• #21
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    @DaveCarter

    Is truck stop food better or worse than the average food elsewhere on the road? As a general rule, no, not any better, and sometimes significantly worse. Those who have been on the road any length of time know most of the good places, and where to avoid. My favorites tend to be the locally owned truck stops that are not part of the big chain stops. There is one in Vermont that serves a chicken and vegetable soup in a bread bowl that is out of this world. Frog City, in Rayne, LA, has the most friendly people and the best gumbo around. Tiger Truck Stop in Grosse Tette, LA, isn’t much to look at, but the red beans and rice with alligator sausage is food of the gods. Plus they keep a live tiger on the premises, and a stuffed tiger over the buffet, and how many restaurants can make a claim like that?

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    @DaveCarter

    The worst things other drivers do to make my job more difficult or dangerous? I don’t think it is their fault really, because they just don’t know, but failure to respect the space we need to operate is the biggest danger. It can take a couple of football field lengths to come to a stop at highway speeds, and people that cut right in front of us are in real danger. I once had a family in a little hatchback cut in front of me in Orlando and stop on the interstate to wait for an opening in the exit ramp to Disneyworld. I stood on the brakes, a wall of smoke going up from my tires and blinding traffic behind me. The faces of those children looking up at me from the back seat is seared in my memory. Their idiotic driver cut into a gap in traffic, avoiding my truck by less than a second. I had to pull over after that one and let my nerves settle.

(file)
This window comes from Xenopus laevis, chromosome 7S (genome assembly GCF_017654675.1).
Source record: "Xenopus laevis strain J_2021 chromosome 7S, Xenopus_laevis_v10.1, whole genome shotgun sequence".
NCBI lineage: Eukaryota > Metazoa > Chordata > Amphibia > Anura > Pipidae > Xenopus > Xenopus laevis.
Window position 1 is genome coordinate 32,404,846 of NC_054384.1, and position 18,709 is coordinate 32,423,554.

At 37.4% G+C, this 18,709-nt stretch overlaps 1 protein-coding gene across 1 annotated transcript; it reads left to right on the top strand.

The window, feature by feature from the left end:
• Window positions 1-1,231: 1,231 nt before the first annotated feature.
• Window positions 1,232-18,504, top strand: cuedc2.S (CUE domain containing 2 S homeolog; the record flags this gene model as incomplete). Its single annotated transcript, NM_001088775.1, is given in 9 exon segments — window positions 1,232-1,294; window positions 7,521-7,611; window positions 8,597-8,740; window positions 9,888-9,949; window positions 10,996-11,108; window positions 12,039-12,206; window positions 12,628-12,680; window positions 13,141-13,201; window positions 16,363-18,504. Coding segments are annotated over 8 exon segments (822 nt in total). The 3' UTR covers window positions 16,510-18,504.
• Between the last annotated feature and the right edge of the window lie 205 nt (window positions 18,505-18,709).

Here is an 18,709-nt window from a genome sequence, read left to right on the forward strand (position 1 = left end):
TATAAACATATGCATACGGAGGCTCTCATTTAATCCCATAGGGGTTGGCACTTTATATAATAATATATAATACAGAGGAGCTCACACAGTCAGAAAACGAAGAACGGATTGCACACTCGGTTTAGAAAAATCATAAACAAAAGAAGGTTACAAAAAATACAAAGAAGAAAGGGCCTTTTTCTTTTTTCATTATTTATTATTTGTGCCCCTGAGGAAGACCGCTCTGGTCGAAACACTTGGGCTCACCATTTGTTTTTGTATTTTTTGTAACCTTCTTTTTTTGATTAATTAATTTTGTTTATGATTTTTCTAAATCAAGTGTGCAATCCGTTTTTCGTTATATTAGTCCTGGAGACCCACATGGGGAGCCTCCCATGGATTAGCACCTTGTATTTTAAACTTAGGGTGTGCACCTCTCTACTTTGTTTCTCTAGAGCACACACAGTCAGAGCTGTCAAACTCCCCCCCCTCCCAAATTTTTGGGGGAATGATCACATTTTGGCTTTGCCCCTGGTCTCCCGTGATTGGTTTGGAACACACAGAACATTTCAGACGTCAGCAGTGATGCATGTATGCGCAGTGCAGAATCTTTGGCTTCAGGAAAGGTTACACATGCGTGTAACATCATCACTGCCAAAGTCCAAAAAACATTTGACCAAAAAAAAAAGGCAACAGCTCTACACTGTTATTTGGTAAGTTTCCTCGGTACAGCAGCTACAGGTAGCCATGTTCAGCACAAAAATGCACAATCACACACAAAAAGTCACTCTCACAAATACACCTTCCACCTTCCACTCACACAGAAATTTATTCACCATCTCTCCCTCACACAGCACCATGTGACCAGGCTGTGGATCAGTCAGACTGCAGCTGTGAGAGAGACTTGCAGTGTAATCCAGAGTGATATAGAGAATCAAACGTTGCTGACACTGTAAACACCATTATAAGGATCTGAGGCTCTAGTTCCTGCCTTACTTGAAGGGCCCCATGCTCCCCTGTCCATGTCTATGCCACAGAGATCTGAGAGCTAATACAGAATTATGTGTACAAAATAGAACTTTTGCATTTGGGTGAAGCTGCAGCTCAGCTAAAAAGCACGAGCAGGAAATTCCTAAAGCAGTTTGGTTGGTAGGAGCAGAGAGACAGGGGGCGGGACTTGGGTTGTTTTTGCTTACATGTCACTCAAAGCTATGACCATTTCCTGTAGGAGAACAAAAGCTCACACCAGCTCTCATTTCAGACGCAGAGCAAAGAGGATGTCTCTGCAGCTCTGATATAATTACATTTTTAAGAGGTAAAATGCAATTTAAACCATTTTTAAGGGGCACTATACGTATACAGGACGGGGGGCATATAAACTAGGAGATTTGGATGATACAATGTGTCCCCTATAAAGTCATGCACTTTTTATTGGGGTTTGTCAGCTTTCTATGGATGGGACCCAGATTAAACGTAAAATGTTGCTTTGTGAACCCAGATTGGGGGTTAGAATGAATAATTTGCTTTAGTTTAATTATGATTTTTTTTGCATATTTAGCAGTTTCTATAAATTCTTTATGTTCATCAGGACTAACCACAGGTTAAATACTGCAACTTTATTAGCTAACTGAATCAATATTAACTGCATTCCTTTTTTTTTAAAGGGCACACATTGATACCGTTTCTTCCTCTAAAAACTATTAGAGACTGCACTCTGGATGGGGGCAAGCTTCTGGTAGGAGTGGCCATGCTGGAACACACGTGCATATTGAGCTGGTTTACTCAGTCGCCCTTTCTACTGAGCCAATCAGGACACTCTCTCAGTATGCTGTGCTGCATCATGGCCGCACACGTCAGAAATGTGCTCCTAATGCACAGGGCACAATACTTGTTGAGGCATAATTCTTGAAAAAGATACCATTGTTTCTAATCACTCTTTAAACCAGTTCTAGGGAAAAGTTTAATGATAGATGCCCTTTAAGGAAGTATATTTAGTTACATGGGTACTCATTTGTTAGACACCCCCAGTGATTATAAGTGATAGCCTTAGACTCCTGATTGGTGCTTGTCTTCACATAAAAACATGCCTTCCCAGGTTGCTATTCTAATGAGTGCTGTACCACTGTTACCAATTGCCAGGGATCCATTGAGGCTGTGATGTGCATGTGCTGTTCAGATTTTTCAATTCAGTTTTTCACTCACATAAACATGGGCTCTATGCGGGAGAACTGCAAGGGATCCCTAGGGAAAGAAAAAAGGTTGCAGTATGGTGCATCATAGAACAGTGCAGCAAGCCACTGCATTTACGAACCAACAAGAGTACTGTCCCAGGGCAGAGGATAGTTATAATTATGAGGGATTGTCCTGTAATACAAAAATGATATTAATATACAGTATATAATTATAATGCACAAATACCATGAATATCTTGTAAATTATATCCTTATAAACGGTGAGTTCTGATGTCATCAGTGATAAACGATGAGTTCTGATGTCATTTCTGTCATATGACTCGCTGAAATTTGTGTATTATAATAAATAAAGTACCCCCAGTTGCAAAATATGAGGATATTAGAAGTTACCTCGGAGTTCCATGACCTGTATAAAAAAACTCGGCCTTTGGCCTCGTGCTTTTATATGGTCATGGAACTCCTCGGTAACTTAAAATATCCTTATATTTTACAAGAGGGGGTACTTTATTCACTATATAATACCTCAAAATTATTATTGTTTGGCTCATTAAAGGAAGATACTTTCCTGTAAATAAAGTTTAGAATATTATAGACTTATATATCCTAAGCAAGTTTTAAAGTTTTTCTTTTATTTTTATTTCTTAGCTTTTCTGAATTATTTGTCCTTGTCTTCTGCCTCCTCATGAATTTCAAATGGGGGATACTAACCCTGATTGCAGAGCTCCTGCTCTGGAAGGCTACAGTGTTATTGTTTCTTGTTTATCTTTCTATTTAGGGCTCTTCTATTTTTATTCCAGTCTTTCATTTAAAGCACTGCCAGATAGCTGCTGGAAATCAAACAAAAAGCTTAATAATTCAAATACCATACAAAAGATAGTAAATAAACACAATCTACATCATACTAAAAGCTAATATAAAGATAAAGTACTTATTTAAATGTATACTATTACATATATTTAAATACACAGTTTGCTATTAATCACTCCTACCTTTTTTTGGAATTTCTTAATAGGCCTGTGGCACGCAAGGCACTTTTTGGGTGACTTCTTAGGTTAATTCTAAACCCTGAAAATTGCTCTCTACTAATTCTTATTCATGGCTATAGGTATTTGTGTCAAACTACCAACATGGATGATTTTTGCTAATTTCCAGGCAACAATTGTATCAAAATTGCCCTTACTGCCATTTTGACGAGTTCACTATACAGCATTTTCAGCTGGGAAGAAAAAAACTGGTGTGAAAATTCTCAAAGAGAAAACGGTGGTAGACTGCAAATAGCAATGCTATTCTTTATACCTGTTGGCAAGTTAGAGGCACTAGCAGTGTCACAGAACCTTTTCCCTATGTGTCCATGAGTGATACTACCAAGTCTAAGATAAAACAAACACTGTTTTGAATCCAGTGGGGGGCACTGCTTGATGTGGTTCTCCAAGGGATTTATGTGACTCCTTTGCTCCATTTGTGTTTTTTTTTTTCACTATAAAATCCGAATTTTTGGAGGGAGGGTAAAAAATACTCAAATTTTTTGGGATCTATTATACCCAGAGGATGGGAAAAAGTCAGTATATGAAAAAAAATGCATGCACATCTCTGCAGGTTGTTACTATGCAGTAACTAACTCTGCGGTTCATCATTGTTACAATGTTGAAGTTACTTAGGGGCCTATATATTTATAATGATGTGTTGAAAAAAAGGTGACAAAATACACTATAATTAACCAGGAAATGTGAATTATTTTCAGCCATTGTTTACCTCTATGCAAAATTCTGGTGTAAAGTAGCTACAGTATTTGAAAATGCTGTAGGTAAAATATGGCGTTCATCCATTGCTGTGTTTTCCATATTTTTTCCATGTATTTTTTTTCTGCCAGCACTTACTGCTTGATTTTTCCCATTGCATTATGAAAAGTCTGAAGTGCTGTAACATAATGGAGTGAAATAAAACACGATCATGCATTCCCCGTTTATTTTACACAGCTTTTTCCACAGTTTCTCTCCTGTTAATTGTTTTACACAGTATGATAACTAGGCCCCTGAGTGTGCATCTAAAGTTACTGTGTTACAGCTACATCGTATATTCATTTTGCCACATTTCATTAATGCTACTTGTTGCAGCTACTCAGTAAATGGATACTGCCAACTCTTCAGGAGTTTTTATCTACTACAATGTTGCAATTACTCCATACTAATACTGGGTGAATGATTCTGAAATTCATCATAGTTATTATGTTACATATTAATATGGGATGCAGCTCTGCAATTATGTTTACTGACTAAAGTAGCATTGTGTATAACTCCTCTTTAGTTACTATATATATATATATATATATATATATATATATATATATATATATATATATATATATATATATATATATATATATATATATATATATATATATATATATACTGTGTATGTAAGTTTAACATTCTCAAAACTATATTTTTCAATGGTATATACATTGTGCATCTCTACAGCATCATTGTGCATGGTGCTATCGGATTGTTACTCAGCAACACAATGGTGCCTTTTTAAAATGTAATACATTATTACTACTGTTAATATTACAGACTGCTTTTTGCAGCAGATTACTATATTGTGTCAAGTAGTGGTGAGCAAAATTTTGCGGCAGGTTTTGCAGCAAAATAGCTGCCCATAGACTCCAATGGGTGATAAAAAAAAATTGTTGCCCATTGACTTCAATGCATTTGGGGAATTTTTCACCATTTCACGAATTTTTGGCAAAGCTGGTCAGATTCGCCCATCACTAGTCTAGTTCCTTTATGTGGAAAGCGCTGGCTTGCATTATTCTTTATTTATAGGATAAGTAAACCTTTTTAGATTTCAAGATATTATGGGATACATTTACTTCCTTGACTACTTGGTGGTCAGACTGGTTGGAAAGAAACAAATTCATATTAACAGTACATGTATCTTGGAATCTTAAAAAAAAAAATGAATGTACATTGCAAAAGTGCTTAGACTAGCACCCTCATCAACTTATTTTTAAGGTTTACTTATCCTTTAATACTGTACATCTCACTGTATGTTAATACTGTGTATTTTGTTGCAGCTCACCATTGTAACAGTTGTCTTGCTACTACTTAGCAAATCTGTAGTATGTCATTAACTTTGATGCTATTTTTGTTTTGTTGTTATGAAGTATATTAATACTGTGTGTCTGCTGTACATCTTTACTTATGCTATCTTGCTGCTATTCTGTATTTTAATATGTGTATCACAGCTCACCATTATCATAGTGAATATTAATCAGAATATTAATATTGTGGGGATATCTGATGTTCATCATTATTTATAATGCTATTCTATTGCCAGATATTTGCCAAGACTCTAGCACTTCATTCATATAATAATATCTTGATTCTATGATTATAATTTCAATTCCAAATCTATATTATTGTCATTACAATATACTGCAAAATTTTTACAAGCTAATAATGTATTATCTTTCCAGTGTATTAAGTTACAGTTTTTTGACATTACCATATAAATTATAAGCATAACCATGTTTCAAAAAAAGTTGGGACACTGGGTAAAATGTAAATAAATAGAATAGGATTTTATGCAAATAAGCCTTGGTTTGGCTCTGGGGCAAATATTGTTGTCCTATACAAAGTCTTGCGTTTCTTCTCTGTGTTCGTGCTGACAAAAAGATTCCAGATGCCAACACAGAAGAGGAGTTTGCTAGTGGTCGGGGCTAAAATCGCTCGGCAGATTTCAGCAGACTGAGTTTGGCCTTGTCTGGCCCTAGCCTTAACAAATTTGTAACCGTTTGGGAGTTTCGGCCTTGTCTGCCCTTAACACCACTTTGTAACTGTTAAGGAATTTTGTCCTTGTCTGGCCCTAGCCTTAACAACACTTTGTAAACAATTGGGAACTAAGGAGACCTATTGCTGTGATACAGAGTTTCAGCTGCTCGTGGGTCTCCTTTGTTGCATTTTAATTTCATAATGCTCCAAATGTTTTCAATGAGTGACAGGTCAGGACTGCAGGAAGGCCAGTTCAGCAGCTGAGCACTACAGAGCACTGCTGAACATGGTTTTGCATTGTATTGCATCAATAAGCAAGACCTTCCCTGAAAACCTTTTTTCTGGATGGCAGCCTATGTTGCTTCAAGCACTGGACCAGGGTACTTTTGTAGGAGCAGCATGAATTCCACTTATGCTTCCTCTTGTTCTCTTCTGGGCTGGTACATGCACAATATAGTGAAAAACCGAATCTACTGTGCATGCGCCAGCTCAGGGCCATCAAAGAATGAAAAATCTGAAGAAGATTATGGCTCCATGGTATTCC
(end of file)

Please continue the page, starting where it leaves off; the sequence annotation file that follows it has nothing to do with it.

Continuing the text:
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    @HumzaAhmad